‘May I come in?’
Jesse nodded. The knock hadn’t come as a complete surprise, though he’d hoped to leave unobtrusively. He’d already changed back into his own things and packed his rucksack. Sarah's mother must have ironed his freshly washed clothes, for he’d found them folded neatly on the bed; she’d even mended a hole in the pocket of his jeans. His thank-you note lay on the desk.
Meg closed the door behind her, something which Jesse couldn’t make out cupped in her right hand. In the dim light her face hovered like a bright flame above a long taper. Her white jeans and shirt shone. Jesse glanced at the window. He’d been so engrossed in his churning thoughts that he’d not noticed the change.
‘A storm’s coming,’ Meg said.
The wind was rising, drawing a heavy curtain of cloud across the sky and masking the last twilight. The air crackled with energy. Meg moved towards him and extended her right arm, pearly as the inner skin of an onion. As Jesse reached for the object in her hand, their fingertips brushed. Cool bluewhite tongues flowed across his fingers and up his arm. With an oath he took a step backwards. He waved his arm, and drops of fire splashed onto the floor. His heart began to pound. Wildly, he tried to shake off the flames. They splattered around him. He whirled in panic, thinking to douse them, smother them ... anything.
In the corner an emaciated, naked lad is lying on a mattress with his arm across his face. His long reddish hair is matted and filthy, his body not much cleaner, and he's shivering violently.
‘Jesse,’ Meg said, ‘please stay. It’s not a good time to leave.’
At the sound of her voice the figure disappeared, as well as the flames. Jesse spun back round to Meg, who was bending to retrieve whatever she’d brought with her.
‘Who are you?’ Jesse cried.
Meg went to the doorway and switched on the overhead light.
‘It’ll rain soon,’ she said. ‘A thunderstorm, I think. Where will you go? We’re far from the city centre. Wait at least until morning.’
Slowly Jesse swivelled and examined every corner of the room. All was empty and bright – no deep shadows.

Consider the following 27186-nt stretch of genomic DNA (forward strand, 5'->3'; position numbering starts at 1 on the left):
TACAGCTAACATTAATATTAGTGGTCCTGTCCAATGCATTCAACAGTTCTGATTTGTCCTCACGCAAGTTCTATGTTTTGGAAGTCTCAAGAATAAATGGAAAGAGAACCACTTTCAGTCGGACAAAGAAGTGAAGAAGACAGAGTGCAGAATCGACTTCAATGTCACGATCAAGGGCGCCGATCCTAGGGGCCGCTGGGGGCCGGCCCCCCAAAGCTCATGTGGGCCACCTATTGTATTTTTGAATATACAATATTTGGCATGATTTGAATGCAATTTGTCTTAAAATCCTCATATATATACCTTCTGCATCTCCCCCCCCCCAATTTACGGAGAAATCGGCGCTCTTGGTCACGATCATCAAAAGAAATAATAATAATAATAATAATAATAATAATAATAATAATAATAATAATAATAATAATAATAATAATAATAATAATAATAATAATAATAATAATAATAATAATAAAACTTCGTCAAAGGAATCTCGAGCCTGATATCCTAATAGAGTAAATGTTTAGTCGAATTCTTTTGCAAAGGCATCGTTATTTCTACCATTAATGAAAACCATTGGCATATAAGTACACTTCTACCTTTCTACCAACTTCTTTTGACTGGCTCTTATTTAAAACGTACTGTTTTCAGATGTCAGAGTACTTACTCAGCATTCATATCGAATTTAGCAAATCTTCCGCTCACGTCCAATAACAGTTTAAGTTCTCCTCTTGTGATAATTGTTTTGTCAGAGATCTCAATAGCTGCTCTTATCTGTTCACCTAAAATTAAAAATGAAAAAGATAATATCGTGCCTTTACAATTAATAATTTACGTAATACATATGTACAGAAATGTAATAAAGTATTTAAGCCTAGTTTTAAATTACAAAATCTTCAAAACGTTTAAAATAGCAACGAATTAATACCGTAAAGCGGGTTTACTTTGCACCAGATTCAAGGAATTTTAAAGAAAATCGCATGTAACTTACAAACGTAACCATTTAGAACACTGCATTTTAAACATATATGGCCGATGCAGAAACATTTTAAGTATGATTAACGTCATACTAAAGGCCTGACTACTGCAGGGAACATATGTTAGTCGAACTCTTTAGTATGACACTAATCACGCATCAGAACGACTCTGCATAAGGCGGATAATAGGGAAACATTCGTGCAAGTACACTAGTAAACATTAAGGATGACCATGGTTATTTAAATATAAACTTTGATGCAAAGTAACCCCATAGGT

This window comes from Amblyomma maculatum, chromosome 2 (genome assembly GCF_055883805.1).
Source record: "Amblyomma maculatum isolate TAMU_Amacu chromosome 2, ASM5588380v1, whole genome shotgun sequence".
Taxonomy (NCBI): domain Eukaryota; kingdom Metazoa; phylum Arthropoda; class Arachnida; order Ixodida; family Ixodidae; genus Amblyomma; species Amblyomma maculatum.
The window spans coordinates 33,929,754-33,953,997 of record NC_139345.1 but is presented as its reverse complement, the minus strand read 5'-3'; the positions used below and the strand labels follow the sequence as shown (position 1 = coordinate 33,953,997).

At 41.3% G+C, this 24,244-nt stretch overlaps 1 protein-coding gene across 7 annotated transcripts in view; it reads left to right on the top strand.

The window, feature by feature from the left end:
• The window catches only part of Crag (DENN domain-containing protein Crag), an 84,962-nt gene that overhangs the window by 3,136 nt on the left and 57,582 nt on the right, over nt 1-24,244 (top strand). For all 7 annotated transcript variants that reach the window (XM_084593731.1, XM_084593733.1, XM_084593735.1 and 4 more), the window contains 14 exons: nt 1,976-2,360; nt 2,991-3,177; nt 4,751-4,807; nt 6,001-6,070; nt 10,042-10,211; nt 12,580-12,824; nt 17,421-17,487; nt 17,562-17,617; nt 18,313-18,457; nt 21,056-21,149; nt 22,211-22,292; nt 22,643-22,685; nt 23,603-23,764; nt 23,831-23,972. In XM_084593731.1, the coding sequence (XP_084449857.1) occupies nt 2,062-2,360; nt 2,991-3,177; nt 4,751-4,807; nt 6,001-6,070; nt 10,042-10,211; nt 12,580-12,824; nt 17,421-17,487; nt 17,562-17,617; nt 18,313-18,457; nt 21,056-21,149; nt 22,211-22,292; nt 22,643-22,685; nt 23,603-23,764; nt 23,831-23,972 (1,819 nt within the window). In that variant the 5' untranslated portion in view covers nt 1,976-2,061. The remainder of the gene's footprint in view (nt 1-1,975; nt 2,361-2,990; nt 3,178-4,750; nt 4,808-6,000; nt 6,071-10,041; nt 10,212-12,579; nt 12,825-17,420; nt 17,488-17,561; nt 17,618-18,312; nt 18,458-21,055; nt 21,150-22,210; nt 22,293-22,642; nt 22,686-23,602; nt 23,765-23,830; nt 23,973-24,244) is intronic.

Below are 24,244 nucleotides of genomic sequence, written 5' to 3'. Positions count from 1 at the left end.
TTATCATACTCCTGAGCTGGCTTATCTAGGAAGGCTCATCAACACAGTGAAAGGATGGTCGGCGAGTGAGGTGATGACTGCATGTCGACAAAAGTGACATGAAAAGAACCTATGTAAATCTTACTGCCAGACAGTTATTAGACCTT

‘Did you see him?’ he asked, his voice urgent.
‘Nobody sees what anyone else sees.’
‘Don’t give me that meaningless drivel!’
‘I can’t help you if you won’t allow me to.’
‘I haven’t asked for your help, and I don’t want it.’
But even to his own ears his protest sounded petulant, childish. He averted his eyes, shocked by the sudden welling of tears. Because of course she was right. Where would he go in the middle of the night? In the middle of a thunderstorm? He swallowed, gagging at the coppery taste.
‘There’s absolutely no shame in accepting help,’ Meg said.
Gingerly he seated himself on the bed and clasped his hands between his knees, bowing his head. He tried to think.
Meg waited a few minutes, then came and stood nearby without crowding him. No matter how grim, he’d always been able to see the irony in a situation. So Meg knew how to handle a troubled adolescent, did she? Of all the places for him to end up … But then she smiled, her eyes compassionate, and he felt the warmth of her empathy. It wasn’t just a job for her. Maybe.
‘Here, I’ve brought you this.’
Nestled snugly in her palm was a blue wooden top, a child’s toy the size of a large chestnut. Jesse accepted it with misgiving. He’d almost expected some kind of handout – clothes, enough money for a meal or two, a referral card, all nothing he’d accept. But a top? What the hell was he supposed to do with a top? And this from a shrink? Vampires, all of them, feeding off other people’s tainted blood. Playing their little games.
‘Do you mind if I sit down?’ Meg asked, indicating the desk chair. ‘My eyeteeth are of normal length.’
Jesse caught his breath. He raised his eyes to Meg’s, which contained nothing more than an amber gleam of laughter. And yet …
He gestured for her to sit, but his gaze returned to the corner of the room. It occurred to him that if Meg hadn’t been here, the lad might have spoken. Then vexed, he shook his head to dispel his own illusions. The figure had seemed so real. Could Meg have had something to do with it? He still hadn’t recovered that chunk of memory after he’d first drunk her brew.